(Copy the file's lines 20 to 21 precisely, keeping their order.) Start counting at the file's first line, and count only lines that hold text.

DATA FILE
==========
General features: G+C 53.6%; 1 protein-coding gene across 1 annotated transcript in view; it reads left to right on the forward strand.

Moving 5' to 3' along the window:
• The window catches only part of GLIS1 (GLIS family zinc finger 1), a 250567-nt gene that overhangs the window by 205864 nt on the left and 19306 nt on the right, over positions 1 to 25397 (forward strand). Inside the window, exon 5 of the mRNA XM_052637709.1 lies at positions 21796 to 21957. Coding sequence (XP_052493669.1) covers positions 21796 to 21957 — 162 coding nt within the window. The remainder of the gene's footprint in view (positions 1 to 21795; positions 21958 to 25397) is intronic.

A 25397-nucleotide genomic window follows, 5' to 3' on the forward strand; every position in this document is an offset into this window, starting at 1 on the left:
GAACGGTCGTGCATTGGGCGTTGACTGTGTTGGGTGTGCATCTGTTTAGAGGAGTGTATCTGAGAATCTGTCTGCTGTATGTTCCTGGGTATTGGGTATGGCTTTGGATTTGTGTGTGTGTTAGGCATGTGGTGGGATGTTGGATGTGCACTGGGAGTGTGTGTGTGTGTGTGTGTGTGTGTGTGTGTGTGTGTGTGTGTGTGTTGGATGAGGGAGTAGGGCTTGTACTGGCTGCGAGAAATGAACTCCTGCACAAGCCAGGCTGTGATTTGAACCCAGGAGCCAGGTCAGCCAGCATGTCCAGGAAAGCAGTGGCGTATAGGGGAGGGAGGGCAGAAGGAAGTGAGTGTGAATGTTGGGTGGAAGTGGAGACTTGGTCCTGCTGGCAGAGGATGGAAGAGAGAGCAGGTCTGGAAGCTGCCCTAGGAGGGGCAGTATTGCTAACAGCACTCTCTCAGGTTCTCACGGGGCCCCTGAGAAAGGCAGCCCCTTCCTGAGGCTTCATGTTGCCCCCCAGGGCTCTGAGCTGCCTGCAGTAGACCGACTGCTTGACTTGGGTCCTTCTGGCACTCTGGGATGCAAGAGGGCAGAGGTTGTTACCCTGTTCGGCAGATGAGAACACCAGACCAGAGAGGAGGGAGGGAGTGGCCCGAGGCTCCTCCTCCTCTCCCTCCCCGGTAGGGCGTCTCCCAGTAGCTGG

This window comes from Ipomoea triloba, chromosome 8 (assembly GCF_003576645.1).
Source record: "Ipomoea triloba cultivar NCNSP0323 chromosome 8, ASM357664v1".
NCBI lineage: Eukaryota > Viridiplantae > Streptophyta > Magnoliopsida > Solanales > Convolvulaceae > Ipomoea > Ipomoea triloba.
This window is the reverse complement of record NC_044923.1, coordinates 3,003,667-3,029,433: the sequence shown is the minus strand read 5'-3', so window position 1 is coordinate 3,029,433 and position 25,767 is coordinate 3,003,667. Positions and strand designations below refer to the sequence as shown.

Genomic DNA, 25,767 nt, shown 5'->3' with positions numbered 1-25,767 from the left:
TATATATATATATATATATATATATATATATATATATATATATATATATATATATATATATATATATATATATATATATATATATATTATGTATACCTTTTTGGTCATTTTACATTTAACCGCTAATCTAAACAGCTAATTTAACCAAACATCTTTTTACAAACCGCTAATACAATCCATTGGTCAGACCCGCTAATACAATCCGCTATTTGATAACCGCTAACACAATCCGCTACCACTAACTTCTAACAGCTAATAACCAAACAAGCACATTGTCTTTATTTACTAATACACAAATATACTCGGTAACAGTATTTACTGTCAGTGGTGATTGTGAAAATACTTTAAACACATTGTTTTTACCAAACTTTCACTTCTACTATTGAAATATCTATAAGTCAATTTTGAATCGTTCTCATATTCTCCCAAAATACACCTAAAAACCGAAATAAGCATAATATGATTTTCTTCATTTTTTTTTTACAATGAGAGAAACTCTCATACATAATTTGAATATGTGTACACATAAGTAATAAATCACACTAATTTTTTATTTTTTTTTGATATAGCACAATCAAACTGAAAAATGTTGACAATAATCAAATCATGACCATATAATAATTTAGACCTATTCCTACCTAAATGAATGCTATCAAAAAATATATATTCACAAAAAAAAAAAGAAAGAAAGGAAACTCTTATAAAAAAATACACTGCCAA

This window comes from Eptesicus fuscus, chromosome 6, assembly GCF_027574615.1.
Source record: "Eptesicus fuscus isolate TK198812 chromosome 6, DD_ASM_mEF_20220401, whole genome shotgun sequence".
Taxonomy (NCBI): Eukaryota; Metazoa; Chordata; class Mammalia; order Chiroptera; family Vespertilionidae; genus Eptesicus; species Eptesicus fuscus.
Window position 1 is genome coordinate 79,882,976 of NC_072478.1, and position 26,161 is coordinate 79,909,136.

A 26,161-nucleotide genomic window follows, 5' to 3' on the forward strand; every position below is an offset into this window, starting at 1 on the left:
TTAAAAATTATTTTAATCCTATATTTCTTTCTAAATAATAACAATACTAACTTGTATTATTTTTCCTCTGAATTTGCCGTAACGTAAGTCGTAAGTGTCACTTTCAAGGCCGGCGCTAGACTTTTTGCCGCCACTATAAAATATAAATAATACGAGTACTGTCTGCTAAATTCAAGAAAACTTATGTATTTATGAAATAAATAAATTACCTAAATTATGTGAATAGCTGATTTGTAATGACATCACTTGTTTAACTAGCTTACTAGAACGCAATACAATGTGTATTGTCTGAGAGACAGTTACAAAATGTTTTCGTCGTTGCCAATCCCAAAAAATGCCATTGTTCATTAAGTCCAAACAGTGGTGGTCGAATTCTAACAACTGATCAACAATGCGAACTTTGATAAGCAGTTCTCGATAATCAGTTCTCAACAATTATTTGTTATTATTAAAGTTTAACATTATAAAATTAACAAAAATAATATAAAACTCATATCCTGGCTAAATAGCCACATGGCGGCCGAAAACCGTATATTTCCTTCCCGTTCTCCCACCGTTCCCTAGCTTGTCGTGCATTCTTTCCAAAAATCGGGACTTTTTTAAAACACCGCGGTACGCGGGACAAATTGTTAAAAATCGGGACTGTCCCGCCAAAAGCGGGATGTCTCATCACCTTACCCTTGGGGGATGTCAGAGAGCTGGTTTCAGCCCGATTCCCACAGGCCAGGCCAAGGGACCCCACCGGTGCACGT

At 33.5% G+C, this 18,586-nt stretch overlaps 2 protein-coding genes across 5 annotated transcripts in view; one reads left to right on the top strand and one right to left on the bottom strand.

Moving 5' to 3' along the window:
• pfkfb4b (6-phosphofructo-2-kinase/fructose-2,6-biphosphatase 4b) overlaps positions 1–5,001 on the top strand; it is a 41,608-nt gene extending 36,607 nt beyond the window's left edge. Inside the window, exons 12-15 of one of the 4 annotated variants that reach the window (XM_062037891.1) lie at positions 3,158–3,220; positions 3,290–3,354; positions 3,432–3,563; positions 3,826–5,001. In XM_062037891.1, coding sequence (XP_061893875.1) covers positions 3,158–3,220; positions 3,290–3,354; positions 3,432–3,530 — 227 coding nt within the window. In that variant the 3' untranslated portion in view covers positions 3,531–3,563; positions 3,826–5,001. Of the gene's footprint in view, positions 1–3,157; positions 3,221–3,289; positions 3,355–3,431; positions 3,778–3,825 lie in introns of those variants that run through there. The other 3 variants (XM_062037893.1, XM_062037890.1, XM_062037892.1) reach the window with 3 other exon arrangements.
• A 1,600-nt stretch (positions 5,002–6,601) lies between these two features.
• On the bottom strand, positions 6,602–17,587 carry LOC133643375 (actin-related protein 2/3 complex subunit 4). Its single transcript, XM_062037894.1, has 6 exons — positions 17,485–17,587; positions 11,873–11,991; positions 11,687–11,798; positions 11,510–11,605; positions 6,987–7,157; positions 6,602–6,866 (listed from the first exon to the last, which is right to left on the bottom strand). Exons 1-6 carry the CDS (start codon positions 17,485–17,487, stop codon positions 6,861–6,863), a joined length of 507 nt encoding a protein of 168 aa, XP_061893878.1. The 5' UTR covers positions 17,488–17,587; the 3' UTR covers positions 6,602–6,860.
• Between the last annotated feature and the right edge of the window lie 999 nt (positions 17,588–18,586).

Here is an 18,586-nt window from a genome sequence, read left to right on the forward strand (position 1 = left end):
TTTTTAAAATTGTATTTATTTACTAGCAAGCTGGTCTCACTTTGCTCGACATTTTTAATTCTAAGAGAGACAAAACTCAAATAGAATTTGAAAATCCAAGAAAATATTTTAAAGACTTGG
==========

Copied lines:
• pfkfb4b (6-phosphofructo-2-kinase/fructose-2,6-biphosphatase 4b) overlaps positions 1–5,001 on the top strand; it is a 41,608-nt gene extending 36,607 nt beyond the window's left edge. Inside the window, exons 12-15 of one of the 4 annotated variants that reach the window (XM_062037891.1) lie at positions 3,158–3,220; positions 3,290–3,354; positions 3,432–3,563; positions 3,826–5,001. In XM_062037891.1, coding sequence (XP_061893875.1) covers positions 3,158–3,220; positions 3,290–3,354; positions 3,432–3,530 — 227 coding nt within the window. In that variant the 3' untranslated portion in view covers positions 3,531–3,563; positions 3,826–5,001. Of the gene's footprint in view, positions 1–3,157; positions 3,221–3,289; positions 3,355–3,431; positions 3,778–3,825 lie in introns of those variants that run through there. The other 3 variants (XM_062037893.1, XM_062037890.1, XM_062037892.1) reach the window with 3 other exon arrangements.
• A 1,600-nt stretch (positions 5,002–6,601) lies between these two features.